PEORIA, Ill. (CNS) — A seven-member team of medical experts convoked by the Vatican reported there is no natural explanation for the survival of a child delivered stillborn and whose heart did not start beating until 61 minutes after his birth.
The survival of the child, James Fulton Engstrom, now 3 years old and developing normally, was credited by his parents to a miracle attributable to the intercession of Archbishop Fulton Sheen, a Peoria diocesan priest who gained fame for his 1950s television show “Life Is Worth Living” and his 16 years at the helm of the Society for the Propagation of the Faith.
The medical experts’ report was announced March 6 in Peoria by the Archbishop Fulton Sheen Foundation, which is headed by Bishop Daniel R. Jenky of Peoria.
“Today is a significant step in the cause for the beatification and canonization of our beloved Fulton Sheen,” Bishop Jenky said in a statement. “There are many more steps ahead and more prayers are needed. But today is a good reason to rejoice.”
James’ mother, Bonnie Engstrom, described what happened when she addressed a 2012 gathering of the Midwest region of the Catholic Press Association in Peoria.
When Engstrom was pregnant with James, a feeling came over her that “God wants this baby to exist,” she said. “Maybe he’s going to be the pope. We didn’t know, but we were shooting high.”
During delivery, what caused James to be stillborn was that his umbilical cord had knotted itself, cutting off his blood flow and oxygen supply. The more he progressed through the birth canal, the tighter the knot became. “He was born stillborn,” Engstrom said, remembering how “his arms flopped by his side” when she reached for him to hold him.
Others at the home birth did CPR and chest compressions for 20 minutes waiting for an ambulance to arrive. Engstrom said she had no pre-composed prayer asking for help from Archbishop Sheen. “I just kept repeating his name over and over in my head: Fulton Sheen, Fulton Sheen, Fulton Sheen,” she recounted. “I didn’t know what else to do.”
At the hospital, James was described as “PEA,” for “pulseless electrical activity.” Medics tried two injections of epinephrine. Neither worked. A nurse held one of James’ feet in an effort to give him some measure of comfort, and Engstrom said she remarked later, “It was so cold, it was so cold. It was like in the saying ‘cold and dead.'”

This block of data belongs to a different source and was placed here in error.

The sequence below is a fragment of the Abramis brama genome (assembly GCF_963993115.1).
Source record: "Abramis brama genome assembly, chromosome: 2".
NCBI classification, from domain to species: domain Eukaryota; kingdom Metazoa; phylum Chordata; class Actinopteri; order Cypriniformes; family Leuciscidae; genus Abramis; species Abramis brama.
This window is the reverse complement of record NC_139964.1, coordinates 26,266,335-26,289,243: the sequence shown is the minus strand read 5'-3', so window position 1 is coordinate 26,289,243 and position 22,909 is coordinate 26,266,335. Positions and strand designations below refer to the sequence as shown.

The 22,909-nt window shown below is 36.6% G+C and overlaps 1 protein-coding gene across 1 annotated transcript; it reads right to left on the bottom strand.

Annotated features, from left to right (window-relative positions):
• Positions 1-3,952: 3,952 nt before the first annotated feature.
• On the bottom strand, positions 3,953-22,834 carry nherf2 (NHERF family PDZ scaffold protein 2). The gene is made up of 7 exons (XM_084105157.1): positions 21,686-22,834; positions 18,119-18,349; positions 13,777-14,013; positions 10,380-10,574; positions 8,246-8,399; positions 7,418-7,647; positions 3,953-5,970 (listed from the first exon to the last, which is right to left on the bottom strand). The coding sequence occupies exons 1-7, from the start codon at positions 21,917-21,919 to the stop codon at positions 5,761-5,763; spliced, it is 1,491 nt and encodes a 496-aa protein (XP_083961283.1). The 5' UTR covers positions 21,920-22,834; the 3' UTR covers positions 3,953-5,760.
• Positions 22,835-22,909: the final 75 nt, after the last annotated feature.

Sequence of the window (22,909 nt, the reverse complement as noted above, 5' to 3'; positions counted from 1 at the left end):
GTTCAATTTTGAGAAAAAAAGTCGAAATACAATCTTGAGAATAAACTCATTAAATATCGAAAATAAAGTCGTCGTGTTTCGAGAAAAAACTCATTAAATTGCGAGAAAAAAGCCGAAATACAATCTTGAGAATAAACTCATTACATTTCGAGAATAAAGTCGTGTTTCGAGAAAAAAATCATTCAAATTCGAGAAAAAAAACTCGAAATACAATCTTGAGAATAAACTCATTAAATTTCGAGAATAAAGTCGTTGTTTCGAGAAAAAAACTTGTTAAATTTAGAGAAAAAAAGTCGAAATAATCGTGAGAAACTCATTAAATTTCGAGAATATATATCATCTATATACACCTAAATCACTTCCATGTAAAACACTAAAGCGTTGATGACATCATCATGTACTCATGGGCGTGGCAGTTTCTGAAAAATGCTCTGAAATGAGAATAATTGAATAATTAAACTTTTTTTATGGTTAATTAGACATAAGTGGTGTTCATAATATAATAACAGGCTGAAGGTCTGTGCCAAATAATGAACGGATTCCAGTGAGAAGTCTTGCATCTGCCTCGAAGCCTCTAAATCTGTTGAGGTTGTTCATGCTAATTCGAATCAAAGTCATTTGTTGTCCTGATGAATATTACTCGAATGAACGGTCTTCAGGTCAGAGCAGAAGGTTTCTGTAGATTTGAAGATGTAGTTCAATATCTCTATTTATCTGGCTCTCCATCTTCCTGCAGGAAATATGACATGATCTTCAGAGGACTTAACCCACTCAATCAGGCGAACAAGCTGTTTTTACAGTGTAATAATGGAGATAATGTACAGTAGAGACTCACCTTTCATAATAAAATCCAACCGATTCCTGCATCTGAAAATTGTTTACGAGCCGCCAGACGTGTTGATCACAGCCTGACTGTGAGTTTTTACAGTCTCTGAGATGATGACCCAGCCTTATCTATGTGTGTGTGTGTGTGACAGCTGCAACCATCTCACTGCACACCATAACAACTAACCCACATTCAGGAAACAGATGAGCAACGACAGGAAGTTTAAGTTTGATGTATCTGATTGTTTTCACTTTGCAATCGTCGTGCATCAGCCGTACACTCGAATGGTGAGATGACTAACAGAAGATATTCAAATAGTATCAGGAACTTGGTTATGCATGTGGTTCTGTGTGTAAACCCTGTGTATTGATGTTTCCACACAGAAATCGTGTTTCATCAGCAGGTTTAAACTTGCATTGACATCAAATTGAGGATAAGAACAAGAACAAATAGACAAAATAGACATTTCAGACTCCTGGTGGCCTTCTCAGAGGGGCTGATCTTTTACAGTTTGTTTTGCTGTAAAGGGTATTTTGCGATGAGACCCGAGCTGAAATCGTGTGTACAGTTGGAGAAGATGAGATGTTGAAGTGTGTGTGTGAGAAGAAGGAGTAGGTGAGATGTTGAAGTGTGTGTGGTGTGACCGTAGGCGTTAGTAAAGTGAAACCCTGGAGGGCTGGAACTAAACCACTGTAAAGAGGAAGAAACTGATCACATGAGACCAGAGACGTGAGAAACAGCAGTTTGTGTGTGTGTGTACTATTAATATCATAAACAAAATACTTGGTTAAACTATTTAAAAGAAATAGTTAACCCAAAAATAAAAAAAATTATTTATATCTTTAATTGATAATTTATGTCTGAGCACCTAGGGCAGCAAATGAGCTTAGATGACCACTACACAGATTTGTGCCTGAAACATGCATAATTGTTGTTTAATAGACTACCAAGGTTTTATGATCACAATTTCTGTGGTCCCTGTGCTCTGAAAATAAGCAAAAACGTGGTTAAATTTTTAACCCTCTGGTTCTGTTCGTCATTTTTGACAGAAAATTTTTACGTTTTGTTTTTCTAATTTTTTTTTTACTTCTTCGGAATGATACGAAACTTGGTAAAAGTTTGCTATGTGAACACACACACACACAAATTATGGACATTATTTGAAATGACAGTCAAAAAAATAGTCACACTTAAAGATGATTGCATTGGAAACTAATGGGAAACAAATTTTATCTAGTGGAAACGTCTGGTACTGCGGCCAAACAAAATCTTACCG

Engstrom remembered that a doctor in the emergency room said, “We’ll try for five more minutes, then call it,” meaning recording the time of death. “If he had known about the previous 40 minutes” of efforts to revive him before arriving at the hospital, she said, “he would have just called it.”
She added, “They were just about to call it when his heart started beating — 148 beats per minute, which is healthy for a newborn. And it never faltered.”
The case will next be reviewed by a board of theologians. With their approval, the case could move on to the cardinals and bishops who advise the pope on these matters. Finally, the miracle would be presented to Pope Francis, who would then officially affirm that God performed a miracle through the intercession of Archbishop Sheen. There is no timeline as to when these next steps might take place.
If the Engstrom case is authenticated as a miracle, Archbishop Sheen would be beatified, elevating his from “venerable” to “blessed.” A beatification ceremony could conceivably take place in Peoria, according to the foundation, which promotes his sainthood cause. In general, a second miracle would need to be authenticated for canonization.
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